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B. Totally B. [Big Grin]
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Tendril14
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I cannot imagine how on earth one would pronounce that word to rhyme with the first syllable of Benjamin. That would sound just, just, just .... wrong and uneducated, I guess, to me. Ain't it funny how we judge by how we were raised to speak?

But that is just my midwest accent showing. (mind you, the midwest accent, which differentiates between stock and stalk, is considered the lack of accent... which is why so many TV personalities are from Indiana, Illinois, Iowa, and Nebraska-- think Jane Pauley, Johnny Carson, Ronald Reagan).

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jana at jade house
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Just to be clear- I rarely make a judgment on character or quality solely based on one's speech pattern.
Now, my Illinois mother made a huge deal out of it. Probably why I do not.
Except with my children. I get to correct their speech. It's a mom thing.

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pnr
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Sorry, but I don't know what "double mat" wanted either. Enlighten?
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T2
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a
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TheOne
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I'm hard to place. It is about time to do a local survey to see if they can place my origin. I was born in Idaho to a parent from Belgium and a parent from Texas (however, my dad was raised in Southern California) but who spent about 25 years in Texas from the age of 9 and up (with brief stays in Utah for a mission and Idaho for school). My speaking changes a little according to those I'm around (not a conscious effort) so I may be more Utahan now.

[ April 28, 2012, 02:13 AM: Message edited by: TheOne ]

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ketchupqueen
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quote:
I knew all the "beans" would be outside the US
Uh... except me? [Razz]
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scruffydog
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I've been thinking about how I pronounce it and would have to go for option D - pronouncing it b'n. We're a bit clipped in this area, whereas Weegies are nasal and drawn out on vowels; they'd be Cs for sure.
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nitasmile
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PNR:
quote:

Sorry, but I don't know what "double mat" wanted either. Enlighten?

No need to be sorry!!! Doubla mat= Double meat!!!
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Dravin
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A. My favorite pronunciation difference is greasy (grea-see versus grea-zee).
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CrowGirl
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How about the pronounciation of "our"? Do you pronounce it the same as you do "are"? That's been my big one lately.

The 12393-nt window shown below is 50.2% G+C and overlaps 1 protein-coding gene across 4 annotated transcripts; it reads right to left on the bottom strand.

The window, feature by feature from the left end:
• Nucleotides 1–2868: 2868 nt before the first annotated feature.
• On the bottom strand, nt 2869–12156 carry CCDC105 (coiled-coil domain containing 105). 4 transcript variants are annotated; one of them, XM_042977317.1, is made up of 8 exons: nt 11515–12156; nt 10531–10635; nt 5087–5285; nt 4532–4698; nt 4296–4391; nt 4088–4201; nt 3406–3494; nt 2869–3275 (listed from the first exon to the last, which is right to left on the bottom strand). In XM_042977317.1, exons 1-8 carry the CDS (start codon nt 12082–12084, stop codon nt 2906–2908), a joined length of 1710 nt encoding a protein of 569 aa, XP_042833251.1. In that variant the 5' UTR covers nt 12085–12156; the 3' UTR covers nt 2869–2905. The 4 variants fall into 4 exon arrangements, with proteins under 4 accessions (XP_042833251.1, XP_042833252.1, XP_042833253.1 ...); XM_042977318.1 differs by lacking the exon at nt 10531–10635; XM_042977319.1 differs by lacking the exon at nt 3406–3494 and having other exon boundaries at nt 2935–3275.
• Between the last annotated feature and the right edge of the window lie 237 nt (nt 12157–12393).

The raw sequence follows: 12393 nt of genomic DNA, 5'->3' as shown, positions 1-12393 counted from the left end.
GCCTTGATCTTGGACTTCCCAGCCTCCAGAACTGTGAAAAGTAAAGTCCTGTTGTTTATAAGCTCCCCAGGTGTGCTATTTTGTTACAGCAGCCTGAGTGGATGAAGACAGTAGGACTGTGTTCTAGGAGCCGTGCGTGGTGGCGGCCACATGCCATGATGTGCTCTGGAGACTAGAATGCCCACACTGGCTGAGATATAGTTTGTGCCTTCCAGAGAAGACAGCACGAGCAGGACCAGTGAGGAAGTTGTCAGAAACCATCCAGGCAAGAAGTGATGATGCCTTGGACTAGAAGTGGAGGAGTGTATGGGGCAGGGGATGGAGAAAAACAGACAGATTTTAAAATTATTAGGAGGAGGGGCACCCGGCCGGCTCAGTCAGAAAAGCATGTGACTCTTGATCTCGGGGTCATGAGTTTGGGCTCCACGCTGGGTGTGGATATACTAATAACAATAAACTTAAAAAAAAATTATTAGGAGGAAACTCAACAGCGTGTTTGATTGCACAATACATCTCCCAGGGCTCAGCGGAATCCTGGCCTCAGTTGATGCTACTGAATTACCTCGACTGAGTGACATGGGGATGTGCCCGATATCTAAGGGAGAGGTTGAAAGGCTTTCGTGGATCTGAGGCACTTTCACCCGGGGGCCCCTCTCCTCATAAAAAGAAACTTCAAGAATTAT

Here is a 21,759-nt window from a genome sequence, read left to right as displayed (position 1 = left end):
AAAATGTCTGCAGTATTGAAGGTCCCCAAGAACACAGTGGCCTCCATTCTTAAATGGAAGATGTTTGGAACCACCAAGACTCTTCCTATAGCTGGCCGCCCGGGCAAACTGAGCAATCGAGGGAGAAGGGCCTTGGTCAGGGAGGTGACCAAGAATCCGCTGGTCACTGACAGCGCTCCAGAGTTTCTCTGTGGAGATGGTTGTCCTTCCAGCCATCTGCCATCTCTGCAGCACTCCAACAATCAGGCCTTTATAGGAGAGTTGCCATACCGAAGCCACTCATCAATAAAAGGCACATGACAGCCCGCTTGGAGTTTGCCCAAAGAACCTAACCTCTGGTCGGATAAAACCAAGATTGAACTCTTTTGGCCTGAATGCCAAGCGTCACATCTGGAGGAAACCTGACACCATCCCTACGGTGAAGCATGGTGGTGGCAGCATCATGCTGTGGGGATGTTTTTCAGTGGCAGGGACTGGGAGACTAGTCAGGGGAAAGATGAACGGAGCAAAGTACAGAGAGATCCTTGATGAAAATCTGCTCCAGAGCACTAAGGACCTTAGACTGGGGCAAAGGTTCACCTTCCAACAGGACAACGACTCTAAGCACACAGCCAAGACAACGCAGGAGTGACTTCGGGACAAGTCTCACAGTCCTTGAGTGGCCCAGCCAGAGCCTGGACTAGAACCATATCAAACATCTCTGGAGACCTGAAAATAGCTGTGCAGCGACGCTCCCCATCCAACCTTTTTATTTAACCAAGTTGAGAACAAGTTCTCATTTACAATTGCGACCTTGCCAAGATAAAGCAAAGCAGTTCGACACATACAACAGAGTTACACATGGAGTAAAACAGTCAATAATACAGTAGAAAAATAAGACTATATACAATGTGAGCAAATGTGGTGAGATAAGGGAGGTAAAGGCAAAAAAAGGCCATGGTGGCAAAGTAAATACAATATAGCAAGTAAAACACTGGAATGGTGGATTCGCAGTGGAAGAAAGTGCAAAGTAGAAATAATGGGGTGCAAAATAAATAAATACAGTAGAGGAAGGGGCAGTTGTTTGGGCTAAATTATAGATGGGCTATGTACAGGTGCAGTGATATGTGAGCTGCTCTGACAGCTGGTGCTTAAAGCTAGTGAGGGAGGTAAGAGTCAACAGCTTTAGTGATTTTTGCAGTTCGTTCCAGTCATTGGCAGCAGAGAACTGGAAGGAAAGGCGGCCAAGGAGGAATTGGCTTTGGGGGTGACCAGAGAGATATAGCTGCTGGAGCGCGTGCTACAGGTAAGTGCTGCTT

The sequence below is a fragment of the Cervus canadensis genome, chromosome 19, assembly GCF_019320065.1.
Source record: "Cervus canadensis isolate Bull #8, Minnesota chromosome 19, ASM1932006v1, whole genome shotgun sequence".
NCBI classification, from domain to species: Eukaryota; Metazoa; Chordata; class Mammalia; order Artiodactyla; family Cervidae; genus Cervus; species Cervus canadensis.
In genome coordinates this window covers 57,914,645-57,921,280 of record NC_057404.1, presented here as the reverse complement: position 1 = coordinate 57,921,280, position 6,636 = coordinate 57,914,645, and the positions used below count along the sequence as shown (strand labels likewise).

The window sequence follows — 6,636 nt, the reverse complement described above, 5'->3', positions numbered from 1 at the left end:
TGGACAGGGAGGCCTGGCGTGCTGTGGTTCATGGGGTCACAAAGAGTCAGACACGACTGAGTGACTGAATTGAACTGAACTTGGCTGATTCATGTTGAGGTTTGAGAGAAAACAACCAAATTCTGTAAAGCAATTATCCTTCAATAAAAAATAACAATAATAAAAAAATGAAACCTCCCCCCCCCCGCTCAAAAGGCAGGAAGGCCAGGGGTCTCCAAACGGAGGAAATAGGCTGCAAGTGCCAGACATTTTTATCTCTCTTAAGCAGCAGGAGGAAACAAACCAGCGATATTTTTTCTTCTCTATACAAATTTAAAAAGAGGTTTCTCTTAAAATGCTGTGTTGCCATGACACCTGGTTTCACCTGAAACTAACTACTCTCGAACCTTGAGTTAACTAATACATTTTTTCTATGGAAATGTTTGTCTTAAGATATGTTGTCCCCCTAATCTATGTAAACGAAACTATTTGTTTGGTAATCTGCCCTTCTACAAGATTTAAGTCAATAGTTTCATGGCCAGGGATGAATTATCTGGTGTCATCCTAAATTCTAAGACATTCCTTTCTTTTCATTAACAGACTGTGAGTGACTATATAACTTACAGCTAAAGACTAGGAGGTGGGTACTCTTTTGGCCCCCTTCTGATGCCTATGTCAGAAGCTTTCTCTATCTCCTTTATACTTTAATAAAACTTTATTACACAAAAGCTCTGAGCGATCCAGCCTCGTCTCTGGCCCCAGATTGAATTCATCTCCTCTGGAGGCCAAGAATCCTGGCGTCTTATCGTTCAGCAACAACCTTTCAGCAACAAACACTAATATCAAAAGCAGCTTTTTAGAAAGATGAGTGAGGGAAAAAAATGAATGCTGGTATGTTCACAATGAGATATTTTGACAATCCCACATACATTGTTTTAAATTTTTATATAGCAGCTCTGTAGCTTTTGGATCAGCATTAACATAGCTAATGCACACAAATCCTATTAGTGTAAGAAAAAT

As to OT, b. Unless I'm thinking about it, and then to be "contrary", c. That one seems to be happening more lately.

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Hamba Tuhan
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quote:
How about the pronounciation of "our"? Do you pronounce it the same as you do "are"?
Completely differently.
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mhooner
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'C' definitely.
But, then I'm from Canader eh.

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FlyByNight
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IMO, the elimination of local accents by zealous English teachers is a cultural loss.
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CrowGirl
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Roper,

You are terrific. Move out here; CrowDaughter would love you for a 5th grade teacher next year. [Big Grin]

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scruffydog
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Oor. How else is it pronounced?
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JennaDean
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I pronounce "our" like "are" when it's a non-stressed word, like in "We have to pick up our car from the shop." OTOH, I pronounce it like "hour" when it is an emphasized word, like "That car is ours."

I probably do the same thing with "been," too. I probably do pronounce it like "bin" or more likely "b'n" when it's a non-stressed word -- "I've b'n sick." But when it is an emphasized word, I tend to say "ben". "Hey, sweetie, how've you ben?" And it's funny you should feel that "ben" sounds uneducated, Tendril -- that's exactly how I feel about "bin" because it sounds southern, and I have a bias against southern accents in that I feel they just sound unedumacated. Despite the fact that I live in the south and know a lot of very educated people with that accent. It's a condition of growing up with television, I suppose -- on television a person with a southern accent is rarely shown as intelligent, with Julia Sugarbaker as the exception.

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kazbert
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quote:
Except with my children. I get to correct their speech. It's a mom thing.
My wife's from DC and I'm from NYC, but we ended up rasing our kids for 12 years in Indiana. We consider it as one of our greatest achievements that our children still speak English correctly. A lot of Hoosiers conjugate their verbs in an odd way. ("Buyed" instead of "bought," "drived"/"drove.")